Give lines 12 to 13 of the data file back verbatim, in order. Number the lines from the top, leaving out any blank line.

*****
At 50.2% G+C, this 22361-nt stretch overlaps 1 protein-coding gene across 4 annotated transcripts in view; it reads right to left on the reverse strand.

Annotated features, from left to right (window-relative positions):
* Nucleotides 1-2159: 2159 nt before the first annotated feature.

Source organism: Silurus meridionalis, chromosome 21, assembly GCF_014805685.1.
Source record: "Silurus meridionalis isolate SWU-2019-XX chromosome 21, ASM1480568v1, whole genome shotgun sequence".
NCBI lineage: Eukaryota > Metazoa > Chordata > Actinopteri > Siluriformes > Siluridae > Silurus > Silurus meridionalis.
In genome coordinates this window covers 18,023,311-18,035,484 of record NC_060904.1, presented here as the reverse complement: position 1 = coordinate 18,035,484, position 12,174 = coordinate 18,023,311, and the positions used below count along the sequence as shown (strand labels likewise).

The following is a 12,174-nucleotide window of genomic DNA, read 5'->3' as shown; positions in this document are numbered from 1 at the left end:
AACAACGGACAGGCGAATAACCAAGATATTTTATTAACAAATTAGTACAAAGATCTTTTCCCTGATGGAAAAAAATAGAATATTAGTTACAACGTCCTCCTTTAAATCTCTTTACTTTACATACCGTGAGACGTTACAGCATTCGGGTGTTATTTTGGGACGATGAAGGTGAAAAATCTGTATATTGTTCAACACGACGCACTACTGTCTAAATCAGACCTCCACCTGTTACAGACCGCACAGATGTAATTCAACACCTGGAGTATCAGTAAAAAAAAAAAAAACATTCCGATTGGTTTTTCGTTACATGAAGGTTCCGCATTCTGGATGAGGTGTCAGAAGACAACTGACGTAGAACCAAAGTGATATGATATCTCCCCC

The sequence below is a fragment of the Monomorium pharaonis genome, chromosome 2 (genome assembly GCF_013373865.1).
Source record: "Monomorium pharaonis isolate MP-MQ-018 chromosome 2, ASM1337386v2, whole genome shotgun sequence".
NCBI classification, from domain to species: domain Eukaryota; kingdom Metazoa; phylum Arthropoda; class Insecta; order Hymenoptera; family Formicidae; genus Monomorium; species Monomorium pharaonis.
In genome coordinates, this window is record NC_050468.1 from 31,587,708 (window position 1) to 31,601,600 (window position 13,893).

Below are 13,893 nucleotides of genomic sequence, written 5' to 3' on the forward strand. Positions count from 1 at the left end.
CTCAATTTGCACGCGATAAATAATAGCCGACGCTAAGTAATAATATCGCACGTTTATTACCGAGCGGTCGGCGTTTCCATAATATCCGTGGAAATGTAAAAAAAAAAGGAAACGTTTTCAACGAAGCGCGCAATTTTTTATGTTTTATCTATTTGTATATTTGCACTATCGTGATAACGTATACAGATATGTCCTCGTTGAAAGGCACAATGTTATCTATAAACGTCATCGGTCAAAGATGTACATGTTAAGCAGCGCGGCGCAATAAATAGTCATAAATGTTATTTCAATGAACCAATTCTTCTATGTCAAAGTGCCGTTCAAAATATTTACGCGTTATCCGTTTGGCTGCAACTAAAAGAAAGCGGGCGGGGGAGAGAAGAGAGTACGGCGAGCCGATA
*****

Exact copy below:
NCBI classification, from domain to species: domain Eukaryota; kingdom Metazoa; phylum Arthropoda; class Insecta; order Hymenoptera; family Formicidae; genus Monomorium; species Monomorium pharaonis.
In genome coordinates, this window is record NC_050468.1 from 31,587,708 (window position 1) to 31,601,600 (window position 13,893).